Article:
Today marks the 127th anniversary of a storm that never happened.
A letter to the Ottawa Citizen published on the 22nd of September 1882 under the heading An Astronomer's Warning announced "The Greatest Storm of the 19th Century Coming."
The letter was penned by public servant E Stone Wiggins who first denounced the "utter uselessness of our meteorological bureaus", then made his "announcement"— A great storm will strike this planet on the 9th of March next ...
The Associated Press carried Wiggins' prediction, and it appeared in newspapers in the United States and Europe. To give additional publicity he published an almanac.
Some took the storm prediction seriously, supposedly fishermen from Gloucester, Massachusetts, refuse to go to sea.
Others took advantage of the publicity for a bit of commercial humour. Published in the Ottawa Citizen were:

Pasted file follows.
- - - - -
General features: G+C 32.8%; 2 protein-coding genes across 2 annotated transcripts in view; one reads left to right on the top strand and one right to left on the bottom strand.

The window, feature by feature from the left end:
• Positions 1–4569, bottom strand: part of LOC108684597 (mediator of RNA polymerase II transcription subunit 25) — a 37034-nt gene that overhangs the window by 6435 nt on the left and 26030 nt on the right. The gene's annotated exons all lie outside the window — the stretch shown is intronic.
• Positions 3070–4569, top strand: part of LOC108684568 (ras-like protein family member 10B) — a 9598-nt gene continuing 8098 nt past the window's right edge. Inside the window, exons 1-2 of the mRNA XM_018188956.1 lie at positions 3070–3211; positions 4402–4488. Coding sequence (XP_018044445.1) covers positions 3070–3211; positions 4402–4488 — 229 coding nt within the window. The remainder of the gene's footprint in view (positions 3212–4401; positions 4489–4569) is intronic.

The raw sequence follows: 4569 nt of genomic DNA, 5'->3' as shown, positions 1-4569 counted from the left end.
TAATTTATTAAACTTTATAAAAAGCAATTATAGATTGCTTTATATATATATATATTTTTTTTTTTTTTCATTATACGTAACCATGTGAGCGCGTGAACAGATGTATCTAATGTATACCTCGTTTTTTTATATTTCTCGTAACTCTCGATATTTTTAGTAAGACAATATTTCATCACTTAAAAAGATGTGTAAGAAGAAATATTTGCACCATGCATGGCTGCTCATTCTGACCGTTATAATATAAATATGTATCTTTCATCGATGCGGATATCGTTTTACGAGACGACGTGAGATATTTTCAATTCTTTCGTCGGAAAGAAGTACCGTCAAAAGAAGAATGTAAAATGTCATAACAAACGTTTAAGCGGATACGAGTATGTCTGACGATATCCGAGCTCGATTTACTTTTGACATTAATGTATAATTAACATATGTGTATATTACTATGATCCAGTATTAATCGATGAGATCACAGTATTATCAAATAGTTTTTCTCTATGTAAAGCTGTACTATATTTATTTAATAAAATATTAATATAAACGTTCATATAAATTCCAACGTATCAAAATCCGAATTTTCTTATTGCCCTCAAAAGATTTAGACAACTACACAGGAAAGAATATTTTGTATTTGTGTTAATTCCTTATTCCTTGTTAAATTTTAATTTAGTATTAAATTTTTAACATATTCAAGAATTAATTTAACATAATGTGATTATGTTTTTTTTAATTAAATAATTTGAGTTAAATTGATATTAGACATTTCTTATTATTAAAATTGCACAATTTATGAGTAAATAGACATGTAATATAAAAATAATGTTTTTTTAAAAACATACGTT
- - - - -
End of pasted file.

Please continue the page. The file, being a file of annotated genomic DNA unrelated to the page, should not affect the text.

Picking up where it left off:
"Wiggins Storms is drawing nigh,
Five pounds of tea you 'd better buy.
Go to Stroud's without delay,
Or perhaps your money may blow away"
and a fantasy, with a bowler hat illustration, that:
"The Lake of the Woods was so much twisted that the Northwest Angle became the Northeast;
The Ottawa end of the Rideau Canal was cantered to starboard three degrees;
The storm overtook a Manitoba blizzard and turned it into a spring freshet in 15 seconds;
The Equator was broken in two places;
A brick whirled from the main tower of the Parliament Buildings, struck a gentleman citizen of the flats, and would have knocked him endways had he not been protected by one of Mr. RJ. Devlin’s excellent hats.
This is the hat.
The brick is inside."
What happened? There was a bit of a blow on the East Coast on the day Wiggins identified, but no worse than a storm a few days earlier. The New York Times immediately consigned him to "the limbo of exploded humbugs."